An unidentified substance has killed or injured hundreds of birds so far.
In a stunning feat of scientific prowess, a large group of scientists has completely sequenced the genomes of 48 different bird species. But as sequencing gets easier, managing all of that data is turning out to be the real challenge.
If you've ever listened to karaoke at a bar, you know that drinking can affect how well someone can sing. Christopher Olson and his colleagues at Oregon Health and Science University recently set out to find if the same was true for birds, specifically zebra finches. "We just showed up in ...Read More
Lt. Heidi Beemer has dreamed of going to Mars since she was 8 years old. She's carefully planned her life, from her education to her career, with a goal of getting to the red planet.
In the mid-20th century, whale populations were dwindling. More than 50,000 whales were killed each year by commercial whalers. But then in the 1960s, a song — or rather, many songs — sparked a movement.
From the launch of our original web video series Deep Look to our stories over the science of schizophrenia and the politics of water — it's been another year of diverse storytelling from the KQED Science team. Here's a round-up of our top 5 stories (based on page views) that you enjoyed in 2014.
After several months of analysis of Comet 67P/Churyumov-Gerasimenko, the European Space Agency's Rosetta spacecraft has yielded some intriguing, and maybe, unexpected results. The data is refueling a long-running debate in the scientific community about a matter closer to home: the origin of Earth's oceans.
The tragedy sparked a decade of improvements to our tsunami warning system.
In the first months after her partner disappeared, says Sarah Bajc, she still felt his presence. "For a long time I felt him with me — I mean really physically felt him with me," she says. "I feel that less frequently now." Bajc's partner, Philip Wood, was one of 239 people ...Read More
NASA is building a new space telescope with astounding capabilities. The James Webb Space Telescope, scheduled for launch in 2018, will replace the aging Hubble space telescope and will provide unprecedented views of the first galaxies to form in the early universe. It might even offer the first clear ...Read More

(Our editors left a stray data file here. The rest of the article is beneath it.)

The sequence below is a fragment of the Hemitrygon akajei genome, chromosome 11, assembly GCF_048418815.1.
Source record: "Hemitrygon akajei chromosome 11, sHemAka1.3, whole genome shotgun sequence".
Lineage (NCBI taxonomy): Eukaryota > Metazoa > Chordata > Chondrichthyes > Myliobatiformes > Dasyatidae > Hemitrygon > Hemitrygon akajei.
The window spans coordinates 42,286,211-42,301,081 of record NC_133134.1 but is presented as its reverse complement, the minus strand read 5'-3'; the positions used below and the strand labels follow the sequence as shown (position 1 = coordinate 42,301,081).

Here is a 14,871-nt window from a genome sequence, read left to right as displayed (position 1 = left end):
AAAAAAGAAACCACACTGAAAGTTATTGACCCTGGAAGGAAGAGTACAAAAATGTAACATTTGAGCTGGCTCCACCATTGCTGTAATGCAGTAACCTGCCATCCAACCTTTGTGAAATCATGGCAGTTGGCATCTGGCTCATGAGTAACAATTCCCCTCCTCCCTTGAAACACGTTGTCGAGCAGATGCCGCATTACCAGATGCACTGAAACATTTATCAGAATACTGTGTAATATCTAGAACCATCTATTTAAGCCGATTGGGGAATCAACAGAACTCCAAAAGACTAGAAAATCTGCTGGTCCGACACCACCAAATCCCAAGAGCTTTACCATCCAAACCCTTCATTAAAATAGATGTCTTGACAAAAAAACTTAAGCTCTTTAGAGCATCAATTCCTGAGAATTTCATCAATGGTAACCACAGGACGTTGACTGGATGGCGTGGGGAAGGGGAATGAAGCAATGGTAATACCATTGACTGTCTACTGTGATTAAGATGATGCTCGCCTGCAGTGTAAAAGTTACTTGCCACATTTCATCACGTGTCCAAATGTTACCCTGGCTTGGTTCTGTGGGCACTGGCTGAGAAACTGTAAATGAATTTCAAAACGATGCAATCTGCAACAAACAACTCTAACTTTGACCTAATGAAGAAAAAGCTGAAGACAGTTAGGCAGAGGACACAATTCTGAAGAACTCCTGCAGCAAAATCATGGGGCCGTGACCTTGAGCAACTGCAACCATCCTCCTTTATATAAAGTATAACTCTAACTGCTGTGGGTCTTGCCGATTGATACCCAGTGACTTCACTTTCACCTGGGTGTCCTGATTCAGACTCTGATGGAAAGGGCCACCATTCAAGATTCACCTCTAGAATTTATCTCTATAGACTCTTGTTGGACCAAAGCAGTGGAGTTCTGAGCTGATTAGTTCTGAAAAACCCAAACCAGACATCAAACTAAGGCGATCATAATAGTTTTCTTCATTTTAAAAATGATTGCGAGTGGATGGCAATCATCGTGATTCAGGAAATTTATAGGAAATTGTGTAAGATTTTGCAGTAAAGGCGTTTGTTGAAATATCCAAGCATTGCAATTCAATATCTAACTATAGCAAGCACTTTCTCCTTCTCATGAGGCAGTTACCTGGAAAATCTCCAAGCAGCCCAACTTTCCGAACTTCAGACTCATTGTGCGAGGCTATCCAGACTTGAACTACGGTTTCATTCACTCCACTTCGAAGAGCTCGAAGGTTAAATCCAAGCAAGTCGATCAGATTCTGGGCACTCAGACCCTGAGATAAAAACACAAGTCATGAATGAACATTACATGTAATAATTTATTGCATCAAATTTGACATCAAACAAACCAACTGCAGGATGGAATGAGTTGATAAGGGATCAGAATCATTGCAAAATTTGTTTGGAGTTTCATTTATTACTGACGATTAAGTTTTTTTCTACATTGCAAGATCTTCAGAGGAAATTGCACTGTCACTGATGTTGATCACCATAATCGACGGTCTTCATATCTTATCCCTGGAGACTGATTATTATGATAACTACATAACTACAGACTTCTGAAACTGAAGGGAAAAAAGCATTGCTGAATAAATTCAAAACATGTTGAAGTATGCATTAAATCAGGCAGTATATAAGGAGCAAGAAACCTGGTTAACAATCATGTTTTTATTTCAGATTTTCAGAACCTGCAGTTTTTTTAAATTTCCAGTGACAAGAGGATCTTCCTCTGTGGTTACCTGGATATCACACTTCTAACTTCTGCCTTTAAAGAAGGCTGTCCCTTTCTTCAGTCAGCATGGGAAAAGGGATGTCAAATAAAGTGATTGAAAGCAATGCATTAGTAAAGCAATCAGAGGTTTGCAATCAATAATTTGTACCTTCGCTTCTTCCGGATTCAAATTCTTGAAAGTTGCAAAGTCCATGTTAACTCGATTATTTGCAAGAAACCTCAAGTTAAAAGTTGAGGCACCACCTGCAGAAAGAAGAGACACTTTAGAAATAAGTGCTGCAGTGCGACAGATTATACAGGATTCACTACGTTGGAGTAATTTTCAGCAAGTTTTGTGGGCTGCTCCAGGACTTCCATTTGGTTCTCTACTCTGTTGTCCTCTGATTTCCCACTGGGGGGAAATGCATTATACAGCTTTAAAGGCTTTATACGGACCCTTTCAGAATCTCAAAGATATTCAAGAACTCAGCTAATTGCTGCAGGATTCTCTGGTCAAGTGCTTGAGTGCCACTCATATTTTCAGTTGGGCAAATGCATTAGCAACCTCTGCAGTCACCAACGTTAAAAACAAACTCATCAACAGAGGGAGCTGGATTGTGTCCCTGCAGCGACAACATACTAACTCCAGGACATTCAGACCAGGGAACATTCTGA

A federal appeals court in San Francisco has upheld measures imposed by federal agencies to protect salmon and steelhead that migrate through the Sacramento-San Joaquin Delta.
Stanford researchers believe they’ve found a drug for cardiac stents that can more effectively prevent complications, because the drug targets the actual cause of stent disease.
The central coast town of Cambria faced running out of water this year. This week, the town launches its new emergency water source, but some in the community believe a fight to shut it down is only just beginning.
Shannon Johnson, a researcher at the Monterey Bay Aquarium Research Institute, found that when she talked to youngsters about sea snails, she communicated a little more effectively if she skipped the technical description and called them "punk-rock snails."
It’s well-known that daylight length is an important migratory trigger, but a new study from UC Berkeley finds birds use infrasound, or tones lower than the normal range of human hearing, to flee bad weather.
A ship full of marine scientists is floating over the deepest part of the world: the Pacific Ocean's Mariana Trench. They're sending down probes to study life in one of the most hostile environments on the planet.